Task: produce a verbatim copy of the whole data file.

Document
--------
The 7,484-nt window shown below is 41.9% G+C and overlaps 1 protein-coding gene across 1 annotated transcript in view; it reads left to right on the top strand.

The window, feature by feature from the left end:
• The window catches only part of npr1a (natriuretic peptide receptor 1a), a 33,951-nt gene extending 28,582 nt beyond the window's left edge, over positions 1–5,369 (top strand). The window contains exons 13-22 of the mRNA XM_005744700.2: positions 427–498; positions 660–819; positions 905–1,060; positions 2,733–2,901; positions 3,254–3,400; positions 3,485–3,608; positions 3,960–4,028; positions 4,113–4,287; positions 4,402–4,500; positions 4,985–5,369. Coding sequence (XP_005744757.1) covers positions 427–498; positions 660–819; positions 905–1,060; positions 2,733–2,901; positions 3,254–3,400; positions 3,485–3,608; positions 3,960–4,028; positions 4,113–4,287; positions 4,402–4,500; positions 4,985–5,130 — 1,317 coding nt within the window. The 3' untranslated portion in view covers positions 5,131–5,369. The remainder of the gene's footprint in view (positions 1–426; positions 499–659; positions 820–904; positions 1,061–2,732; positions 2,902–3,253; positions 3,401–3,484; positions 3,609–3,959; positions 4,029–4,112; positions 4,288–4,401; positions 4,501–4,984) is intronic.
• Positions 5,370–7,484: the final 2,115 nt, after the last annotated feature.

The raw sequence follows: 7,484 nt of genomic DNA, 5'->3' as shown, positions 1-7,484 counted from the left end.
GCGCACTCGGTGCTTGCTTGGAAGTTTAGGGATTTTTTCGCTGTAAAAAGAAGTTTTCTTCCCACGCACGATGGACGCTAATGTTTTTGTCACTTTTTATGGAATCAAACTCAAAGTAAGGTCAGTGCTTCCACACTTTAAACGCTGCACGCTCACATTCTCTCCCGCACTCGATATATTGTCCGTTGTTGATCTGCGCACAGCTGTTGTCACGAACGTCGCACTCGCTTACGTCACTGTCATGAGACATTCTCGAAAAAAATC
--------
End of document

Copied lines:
The 7,484-nt window shown below is 41.9% G+C and overlaps 1 protein-coding gene across 1 annotated transcript in view; it reads left to right on the top strand.

The window, feature by feature from the left end:
• The window catches only part of npr1a (natriuretic peptide receptor 1a), a 33,951-nt gene extending 28,582 nt beyond the window's left edge, over positions 1–5,369 (top strand). The window contains exons 13-22 of the mRNA XM_005744700.2: positions 427–498; positions 660–819; positions 905–1,060; positions 2,733–2,901; positions 3,254–3,400; positions 3,485–3,608; positions 3,960–4,028; positions 4,113–4,287; positions 4,402–4,500; positions 4,985–5,369. Coding sequence (XP_005744757.1) covers positions 427–498; positions 660–819; positions 905–1,060; positions 2,733–2,901; positions 3,254–3,400; positions 3,485–3,608; positions 3,960–4,028; positions 4,113–4,287; positions 4,402–4,500; positions 4,985–5,130 — 1,317 coding nt within the window. The 3' untranslated portion in view covers positions 5,131–5,369. The remainder of the gene's footprint in view (positions 1–426; positions 499–659; positions 820–904; positions 1,061–2,732; positions 2,902–3,253; positions 3,401–3,484; positions 3,609–3,959; positions 4,029–4,112; positions 4,288–4,401; positions 4,501–4,984) is intronic.
• Positions 5,370–7,484: the final 2,115 nt, after the last annotated feature.

The raw sequence follows: 7,484 nt of genomic DNA, 5'->3' as shown, positions 1-7,484 counted from the left end.
GCGCACTCGGTGCTTGCTTGGAAGTTTAGGGATTTTTTCGCTGTAAAAAGAAGTTTTCTTCCCACGCACGATGGACGCTAATGTTTTTGTCACTTTTTATGGAATCAAACTCAAAGTAAGGTCAGTGCTTCCACACTTTAAACGCTGCACGCTCACATTCTCTCCCGCACTCGATATATTGTCCGTTGTTGATCTGCGCACAGCTGTTGTCACGAACGTCGCACTCGCTTACGTCACTGTCATGAGACATTCTCGAAAAAAATC